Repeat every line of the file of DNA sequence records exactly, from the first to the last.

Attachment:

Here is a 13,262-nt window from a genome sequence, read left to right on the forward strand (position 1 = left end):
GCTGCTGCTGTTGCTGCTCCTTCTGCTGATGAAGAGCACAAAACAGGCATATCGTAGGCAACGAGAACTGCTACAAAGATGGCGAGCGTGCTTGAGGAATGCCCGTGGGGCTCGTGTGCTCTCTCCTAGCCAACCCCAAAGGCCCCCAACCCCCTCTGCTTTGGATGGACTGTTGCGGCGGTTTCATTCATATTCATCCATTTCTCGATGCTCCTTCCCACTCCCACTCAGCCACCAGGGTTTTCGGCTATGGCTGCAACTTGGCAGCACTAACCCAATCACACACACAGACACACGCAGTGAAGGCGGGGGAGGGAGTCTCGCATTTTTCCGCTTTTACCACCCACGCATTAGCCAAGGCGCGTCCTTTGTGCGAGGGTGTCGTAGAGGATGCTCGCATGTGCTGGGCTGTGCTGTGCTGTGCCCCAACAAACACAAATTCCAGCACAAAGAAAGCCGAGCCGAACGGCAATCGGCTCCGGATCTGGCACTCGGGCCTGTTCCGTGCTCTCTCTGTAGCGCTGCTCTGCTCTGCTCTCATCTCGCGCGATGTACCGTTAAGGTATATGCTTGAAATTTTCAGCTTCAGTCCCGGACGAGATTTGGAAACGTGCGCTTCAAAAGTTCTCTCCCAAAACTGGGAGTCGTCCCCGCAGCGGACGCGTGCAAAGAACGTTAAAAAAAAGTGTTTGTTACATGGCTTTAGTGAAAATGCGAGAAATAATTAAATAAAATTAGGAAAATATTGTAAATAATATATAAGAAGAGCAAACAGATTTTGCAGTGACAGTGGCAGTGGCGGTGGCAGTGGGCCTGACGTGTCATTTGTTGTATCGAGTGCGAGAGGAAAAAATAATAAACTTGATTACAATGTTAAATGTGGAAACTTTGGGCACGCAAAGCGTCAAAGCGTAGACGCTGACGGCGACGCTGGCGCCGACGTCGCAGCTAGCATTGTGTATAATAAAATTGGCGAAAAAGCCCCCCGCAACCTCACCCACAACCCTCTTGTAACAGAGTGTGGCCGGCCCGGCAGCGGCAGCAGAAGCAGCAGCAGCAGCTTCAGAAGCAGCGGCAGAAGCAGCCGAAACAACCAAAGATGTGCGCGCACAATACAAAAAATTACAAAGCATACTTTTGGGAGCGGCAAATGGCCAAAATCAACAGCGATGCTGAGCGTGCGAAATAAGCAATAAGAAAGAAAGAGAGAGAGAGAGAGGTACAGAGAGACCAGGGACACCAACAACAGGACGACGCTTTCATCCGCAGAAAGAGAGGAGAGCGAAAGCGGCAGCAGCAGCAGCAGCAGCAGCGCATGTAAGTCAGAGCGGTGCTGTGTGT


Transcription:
Here is a 13,262-nt window from a genome sequence, read left to right on the forward strand (position 1 = left end):
GCTGCTGCTGTTGCTGCTCCTTCTGCTGATGAAGAGCACAAAACAGGCATATCGTAGGCAACGAGAACTGCTACAAAGATGGCGAGCGTGCTTGAGGAATGCCCGTGGGGCTCGTGTGCTCTCTCCTAGCCAACCCCAAAGGCCCCCAACCCCCTCTGCTTTGGATGGACTGTTGCGGCGGTTTCATTCATATTCATCCATTTCTCGATGCTCCTTCCCACTCCCACTCAGCCACCAGGGTTTTCGGCTATGGCTGCAACTTGGCAGCACTAACCCAATCACACACACAGACACACGCAGTGAAGGCGGGGGAGGGAGTCTCGCATTTTTCCGCTTTTACCACCCACGCATTAGCCAAGGCGCGTCCTTTGTGCGAGGGTGTCGTAGAGGATGCTCGCATGTGCTGGGCTGTGCTGTGCTGTGCCCCAACAAACACAAATTCCAGCACAAAGAAAGCCGAGCCGAACGGCAATCGGCTCCGGATCTGGCACTCGGGCCTGTTCCGTGCTCTCTCTGTAGCGCTGCTCTGCTCTGCTCTCATCTCGCGCGATGTACCGTTAAGGTATATGCTTGAAATTTTCAGCTTCAGTCCCGGACGAGATTTGGAAACGTGCGCTTCAAAAGTTCTCTCCCAAAACTGGGAGTCGTCCCCGCAGCGGACGCGTGCAAAGAACGTTAAAAAAAAGTGTTTGTTACATGGCTTTAGTGAAAATGCGAGAAATAATTAAATAAAATTAGGAAAATATTGTAAATAATATATAAGAAGAGCAAACAGATTTTGCAGTGACAGTGGCAGTGGCGGTGGCAGTGGGCCTGACGTGTCATTTGTTGTATCGAGTGCGAGAGGAAAAAATAATAAACTTGATTACAATGTTAAATGTGGAAACTTTGGGCACGCAAAGCGTCAAAGCGTAGACGCTGACGGCGACGCTGGCGCCGACGTCGCAGCTAGCATTGTGTATAATAAAATTGGCGAAAAAGCCCCCCGCAACCTCACCCACAACCCTCTTGTAACAGAGTGTGGCCGGCCCGGCAGCGGCAGCAGAAGCAGCAGCAGCAGCTTCAGAAGCAGCGGCAGAAGCAGCCGAAACAACCAAAGATGTGCGCGCACAATACAAAAAATTACAAAGCATACTTTTGGGAGCGGCAAATGGCCAAAATCAACAGCGATGCTGAGCGTGCGAAATAAGCAATAAGAAAGAAAGAGAGAGAGAGAGAGGTACAGAGAGACCAGGGACACCAACAACAGGACGACGCTTTCATCCGCAGAAAGAGAGGAGAGCGAAAGCGGCAGCAGCAGCAGCAGCAGCAGCGCATGTAAGTCAGAGCGGTGCTGTGTGT